If you’re not free to offend, you’re not free. This idea was famously claimed by Salmon Rushdie whose 1988 novel "The Satanic Verses" offended Muslims.

But who in the whole, wide world would be offended by Frank Capra’s 1946 movie “It’s A Wonderful Life”? In a story on censorship, The Guardian reported that Spain’s dictator Franco cut seven minutes from the movie more than 40 years ago, but the scissored version is still in circulation in Spain.

Franco, who imagined a wide variety of boogeymen in the arts – such as sexuality, and anything anti-Catholic – ordered the cut in the film’s footage that alluded to a housing co-op likely due to his fear of communism.

Censoring Hemingway

In Franco’s three dozen years in power, he also saw boogeymen in books. For example, he switched out the word “lesbians” for “good friends” in Ernest Hemingway’s “Across the River and Into the Trees.

And he struck the term “birth control” from James Baldwin’s “Go Tell It on the Mountain.” But hey, he was a dictator and could do what he wanted.

You don’t expect such mind control in democracies. Yet, Art News reports that a mayor in Israel, Carmel Shama-Hacohen, ordered a painting by Israeli artist David Reeb removed from an exhibit at Ramat Gan Museum for using “gutter language.”

Policing thought is also taking place in the U.S. As reported by CNN, there have been a large number of attempts to remove books from school libraries 155 instances to date.

A statement from the American Library Association executive board explains the reason for the “uptick: belief that the voices of the marginalized have no place on library shelves.”

Such a belief squares with the Republican party’s effort to restrict minorities from voting in battleground states. Racism is America’s boogeyman.

Pen power

According to the ALA executive board, the push to keep books by minorities out of school libraries goes to the thinking that they will sway students “to abandon constitutional principles, ignoring the rule of law, and disregarding individual rights.”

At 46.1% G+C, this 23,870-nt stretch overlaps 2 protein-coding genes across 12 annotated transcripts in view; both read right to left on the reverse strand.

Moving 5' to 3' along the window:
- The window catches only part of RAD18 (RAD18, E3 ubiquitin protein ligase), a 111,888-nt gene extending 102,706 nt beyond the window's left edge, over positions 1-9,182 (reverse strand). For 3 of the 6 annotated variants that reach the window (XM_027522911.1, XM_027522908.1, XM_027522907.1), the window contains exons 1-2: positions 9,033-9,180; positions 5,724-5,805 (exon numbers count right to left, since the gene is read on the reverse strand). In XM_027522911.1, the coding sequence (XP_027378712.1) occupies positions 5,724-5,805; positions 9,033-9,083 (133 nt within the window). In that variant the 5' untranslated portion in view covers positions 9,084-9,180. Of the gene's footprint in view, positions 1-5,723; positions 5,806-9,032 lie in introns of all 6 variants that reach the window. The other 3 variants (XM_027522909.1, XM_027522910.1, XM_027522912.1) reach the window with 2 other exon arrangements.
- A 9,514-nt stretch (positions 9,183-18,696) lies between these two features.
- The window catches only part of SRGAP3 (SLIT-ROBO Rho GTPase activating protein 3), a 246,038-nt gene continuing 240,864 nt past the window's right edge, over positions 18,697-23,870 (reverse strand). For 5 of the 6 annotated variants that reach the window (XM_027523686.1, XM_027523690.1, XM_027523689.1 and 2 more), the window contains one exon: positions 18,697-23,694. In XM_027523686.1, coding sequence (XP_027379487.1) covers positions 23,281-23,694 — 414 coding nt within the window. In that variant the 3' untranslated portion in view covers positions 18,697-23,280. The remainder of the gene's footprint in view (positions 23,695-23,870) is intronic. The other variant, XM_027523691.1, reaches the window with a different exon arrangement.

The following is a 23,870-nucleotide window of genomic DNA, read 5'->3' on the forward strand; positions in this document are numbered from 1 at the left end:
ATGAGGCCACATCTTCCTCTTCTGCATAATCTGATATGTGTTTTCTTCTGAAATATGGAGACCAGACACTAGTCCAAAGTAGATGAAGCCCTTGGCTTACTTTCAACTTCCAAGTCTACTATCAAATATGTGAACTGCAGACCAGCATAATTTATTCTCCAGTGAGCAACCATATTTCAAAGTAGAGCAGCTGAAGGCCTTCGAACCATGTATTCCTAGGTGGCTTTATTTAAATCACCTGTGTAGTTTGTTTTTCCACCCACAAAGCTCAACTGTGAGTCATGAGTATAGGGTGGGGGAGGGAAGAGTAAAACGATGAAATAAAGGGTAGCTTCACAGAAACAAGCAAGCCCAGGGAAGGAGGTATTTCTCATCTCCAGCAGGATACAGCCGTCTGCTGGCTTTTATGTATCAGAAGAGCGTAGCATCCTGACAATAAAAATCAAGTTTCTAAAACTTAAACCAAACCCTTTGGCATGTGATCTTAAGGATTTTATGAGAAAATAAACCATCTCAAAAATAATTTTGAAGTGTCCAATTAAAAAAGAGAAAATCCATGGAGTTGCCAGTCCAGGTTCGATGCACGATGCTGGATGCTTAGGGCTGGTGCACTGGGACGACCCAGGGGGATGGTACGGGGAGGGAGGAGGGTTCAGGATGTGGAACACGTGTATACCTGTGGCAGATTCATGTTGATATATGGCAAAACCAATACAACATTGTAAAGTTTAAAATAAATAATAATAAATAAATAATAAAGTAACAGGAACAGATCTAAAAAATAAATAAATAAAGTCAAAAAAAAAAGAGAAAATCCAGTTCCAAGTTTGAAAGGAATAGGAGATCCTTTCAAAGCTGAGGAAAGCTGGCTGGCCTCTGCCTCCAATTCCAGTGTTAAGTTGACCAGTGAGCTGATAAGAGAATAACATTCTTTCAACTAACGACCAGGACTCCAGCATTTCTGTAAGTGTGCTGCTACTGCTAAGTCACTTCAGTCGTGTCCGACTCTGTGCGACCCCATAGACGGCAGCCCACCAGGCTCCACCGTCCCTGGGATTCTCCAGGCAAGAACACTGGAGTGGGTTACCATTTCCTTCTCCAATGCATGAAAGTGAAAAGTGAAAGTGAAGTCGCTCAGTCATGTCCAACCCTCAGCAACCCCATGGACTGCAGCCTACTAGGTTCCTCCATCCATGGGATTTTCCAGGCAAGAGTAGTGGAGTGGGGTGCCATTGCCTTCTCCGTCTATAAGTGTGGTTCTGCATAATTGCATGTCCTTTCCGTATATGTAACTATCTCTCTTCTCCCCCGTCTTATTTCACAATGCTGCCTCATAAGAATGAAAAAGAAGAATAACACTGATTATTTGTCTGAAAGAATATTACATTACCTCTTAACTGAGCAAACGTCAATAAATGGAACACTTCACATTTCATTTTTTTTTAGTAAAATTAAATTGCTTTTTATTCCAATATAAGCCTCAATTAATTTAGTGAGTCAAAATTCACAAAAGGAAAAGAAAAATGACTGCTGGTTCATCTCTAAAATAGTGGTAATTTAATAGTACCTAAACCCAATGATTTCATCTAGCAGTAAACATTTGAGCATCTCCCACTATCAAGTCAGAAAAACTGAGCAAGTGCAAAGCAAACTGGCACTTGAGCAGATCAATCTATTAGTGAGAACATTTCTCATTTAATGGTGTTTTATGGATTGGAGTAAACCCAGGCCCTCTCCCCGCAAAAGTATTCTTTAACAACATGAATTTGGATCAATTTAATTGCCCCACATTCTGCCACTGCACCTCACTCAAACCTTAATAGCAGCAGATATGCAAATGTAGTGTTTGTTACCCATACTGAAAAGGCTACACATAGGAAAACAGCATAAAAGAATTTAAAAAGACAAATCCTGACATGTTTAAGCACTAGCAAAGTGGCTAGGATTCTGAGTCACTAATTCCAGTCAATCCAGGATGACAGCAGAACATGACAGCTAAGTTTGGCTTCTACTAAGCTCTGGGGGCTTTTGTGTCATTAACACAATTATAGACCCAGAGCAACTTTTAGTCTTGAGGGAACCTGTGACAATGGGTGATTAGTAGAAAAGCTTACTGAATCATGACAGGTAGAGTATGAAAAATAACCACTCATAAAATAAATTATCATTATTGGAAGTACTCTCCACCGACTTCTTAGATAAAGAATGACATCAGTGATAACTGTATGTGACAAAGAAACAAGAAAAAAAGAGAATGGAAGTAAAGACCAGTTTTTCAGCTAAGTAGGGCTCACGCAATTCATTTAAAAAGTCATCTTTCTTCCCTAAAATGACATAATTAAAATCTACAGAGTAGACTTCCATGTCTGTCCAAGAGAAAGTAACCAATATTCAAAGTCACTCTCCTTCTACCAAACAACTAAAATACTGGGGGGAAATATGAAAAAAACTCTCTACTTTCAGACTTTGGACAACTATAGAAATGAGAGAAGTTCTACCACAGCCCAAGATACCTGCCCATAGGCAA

Say what? Do these wannabe censors ever listen to themselves?! What do they think banning books based on race is if not all of the above?

But wait, the book ban people are not just complaining. The ALA reveals that those bent on getting books by minorities out of school libraries have “resorted to intimidation and threats to achieve their ends.”

Case in pointlessness: Jill Woolbright, a school board member in Flagler County, Florida, has filed a criminal complaint against a memoir titled “All Boys are Blue” by journalist George M. Johnson who is Black.

The memoir recounts Johnson’s experience as a victim of violence at the hands of bullies because he is gay.

Unease with out of the mainstream lifestyles may not label her irrational, but filing a report with the county sheriff’s office claiming a crime has been committed certainly does.

Even so, Woolbright’s criminal complaint has swayed the Flagler Country Schools to remove “All Boys are Blue” from the library shelves. Intimidation works.

But again, where’s the crime Woolbright alleges? Given the nationwide push in state legislatures to restrict minority voting rights, I have to wonder if the main objection to Johnson’s book is not so much his sexual preference as it is his race.